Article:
Microsoft, Intel, and Sun Microsystems on Friday published a Web-services specification designed to let IT managers better control Windows computers. Absent from the group of companies behind the spec is IBM, which is backing a competing approach.
Microsoft and the companies it's working with published their spec, called WS-Management, to a standards body called the Distributed Management Task Force. A key working group of the organization meets next week, according to Pete McKiernan, a lead product manager at Microsoft. WS-Management, originally discussed under the working name of WMX at Microsoft's Windows Hardware Engineering Conference in Seattle in May, describes how to write firmware and software that let IT administrators turn PCs and servers on and off, and diagnose problems. Many IT departments spend about 70% of their budgets on maintaining computer systems, versus new development, says McKiernan.
Publication of the spec is part of the joint work Microsoft and Sun have undertaken since Microsoft paid Sun $1.6 billion in April to settle a lawsuit between the companies. "There's a need for us to work together and accelerate the adoption of the next set of Web-services standards," says John Tollefsrud, a director of standards at Sun. "This is what customers want us to do."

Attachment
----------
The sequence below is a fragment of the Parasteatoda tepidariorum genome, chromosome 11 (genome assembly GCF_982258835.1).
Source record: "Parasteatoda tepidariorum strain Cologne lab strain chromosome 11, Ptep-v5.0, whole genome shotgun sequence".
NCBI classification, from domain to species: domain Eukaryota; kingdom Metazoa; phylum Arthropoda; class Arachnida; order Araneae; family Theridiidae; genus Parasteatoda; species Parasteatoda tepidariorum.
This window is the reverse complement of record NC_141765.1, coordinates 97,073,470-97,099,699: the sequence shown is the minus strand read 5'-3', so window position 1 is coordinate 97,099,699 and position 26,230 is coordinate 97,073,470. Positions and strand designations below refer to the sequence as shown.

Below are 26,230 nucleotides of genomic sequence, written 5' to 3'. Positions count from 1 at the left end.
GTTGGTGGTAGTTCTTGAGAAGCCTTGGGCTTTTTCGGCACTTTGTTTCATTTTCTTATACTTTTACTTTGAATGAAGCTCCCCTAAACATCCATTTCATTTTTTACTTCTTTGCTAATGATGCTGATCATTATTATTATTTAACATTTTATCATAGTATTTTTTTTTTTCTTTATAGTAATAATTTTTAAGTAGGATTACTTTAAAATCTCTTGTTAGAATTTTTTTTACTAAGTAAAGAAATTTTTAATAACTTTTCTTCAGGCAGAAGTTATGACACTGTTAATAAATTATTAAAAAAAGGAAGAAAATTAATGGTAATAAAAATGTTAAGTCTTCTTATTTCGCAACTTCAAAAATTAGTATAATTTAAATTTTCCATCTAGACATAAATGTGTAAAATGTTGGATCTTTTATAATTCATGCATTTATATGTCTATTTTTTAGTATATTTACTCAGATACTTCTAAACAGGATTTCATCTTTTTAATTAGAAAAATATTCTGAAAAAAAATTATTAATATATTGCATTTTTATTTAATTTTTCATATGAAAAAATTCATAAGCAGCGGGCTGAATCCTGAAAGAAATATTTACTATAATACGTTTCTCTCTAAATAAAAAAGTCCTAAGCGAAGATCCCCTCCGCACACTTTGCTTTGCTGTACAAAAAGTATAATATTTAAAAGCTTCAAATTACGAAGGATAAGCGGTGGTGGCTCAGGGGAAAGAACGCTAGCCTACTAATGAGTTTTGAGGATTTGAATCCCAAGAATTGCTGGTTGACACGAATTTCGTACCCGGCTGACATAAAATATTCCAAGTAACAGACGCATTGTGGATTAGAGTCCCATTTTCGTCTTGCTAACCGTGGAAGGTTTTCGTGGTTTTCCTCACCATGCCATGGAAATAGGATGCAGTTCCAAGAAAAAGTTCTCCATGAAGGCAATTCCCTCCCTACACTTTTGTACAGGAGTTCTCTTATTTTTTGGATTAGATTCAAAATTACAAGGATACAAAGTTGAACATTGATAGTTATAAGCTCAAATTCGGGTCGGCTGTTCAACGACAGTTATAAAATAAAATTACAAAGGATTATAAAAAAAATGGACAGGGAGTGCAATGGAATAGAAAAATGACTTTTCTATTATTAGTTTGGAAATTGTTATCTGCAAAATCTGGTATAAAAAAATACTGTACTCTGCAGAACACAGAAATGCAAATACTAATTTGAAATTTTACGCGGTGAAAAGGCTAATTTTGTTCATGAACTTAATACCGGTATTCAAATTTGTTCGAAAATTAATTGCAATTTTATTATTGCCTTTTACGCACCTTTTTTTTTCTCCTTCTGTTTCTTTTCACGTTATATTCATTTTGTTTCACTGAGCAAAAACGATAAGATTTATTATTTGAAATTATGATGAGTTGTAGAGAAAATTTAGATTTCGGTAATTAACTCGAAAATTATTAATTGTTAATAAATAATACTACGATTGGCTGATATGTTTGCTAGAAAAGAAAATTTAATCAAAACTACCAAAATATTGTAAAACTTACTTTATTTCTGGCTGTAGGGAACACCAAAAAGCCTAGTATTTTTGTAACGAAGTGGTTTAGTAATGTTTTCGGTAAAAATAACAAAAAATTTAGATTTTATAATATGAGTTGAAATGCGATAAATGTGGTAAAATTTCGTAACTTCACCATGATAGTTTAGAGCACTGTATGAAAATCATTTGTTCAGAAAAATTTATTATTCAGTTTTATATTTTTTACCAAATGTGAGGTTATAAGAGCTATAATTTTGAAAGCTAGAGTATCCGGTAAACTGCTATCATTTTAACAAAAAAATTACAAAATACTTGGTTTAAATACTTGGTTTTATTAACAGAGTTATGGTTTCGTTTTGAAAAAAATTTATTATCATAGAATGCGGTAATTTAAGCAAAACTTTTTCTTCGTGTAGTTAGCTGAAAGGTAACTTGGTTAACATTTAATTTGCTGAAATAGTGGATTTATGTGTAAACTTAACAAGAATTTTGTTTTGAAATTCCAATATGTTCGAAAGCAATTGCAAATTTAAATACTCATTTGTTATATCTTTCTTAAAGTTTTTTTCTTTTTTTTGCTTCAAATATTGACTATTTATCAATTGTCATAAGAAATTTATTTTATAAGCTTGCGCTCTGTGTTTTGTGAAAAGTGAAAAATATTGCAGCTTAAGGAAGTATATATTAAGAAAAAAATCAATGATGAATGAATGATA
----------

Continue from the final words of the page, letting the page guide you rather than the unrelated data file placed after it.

Under the WS-Management spec, Sun servers capable of running Windows could be more easily managed in Windows networks. Microsoft plans to support the spec in the next version of its Windows Server operating system due late next year, and a new version of Microsoft Operations Manager due in 2006. Intel plans to support it in its chipsets and other products. Dell and Advanced Micro Devices also say they will support the spec.
IBM is backing a different approach to systems management using Web services. Last March, IBM, Hewlett-Packard, Cisco Systems, and Computer Associates published a specification called WS-Distributed Management that's being developed by a committee at the Oasis standards body, according to an IBM spokesman. That spec is better suited to handling a variety of client and server computers, the spokesman says, and isn't as limited to Windows PCs and handheld computers.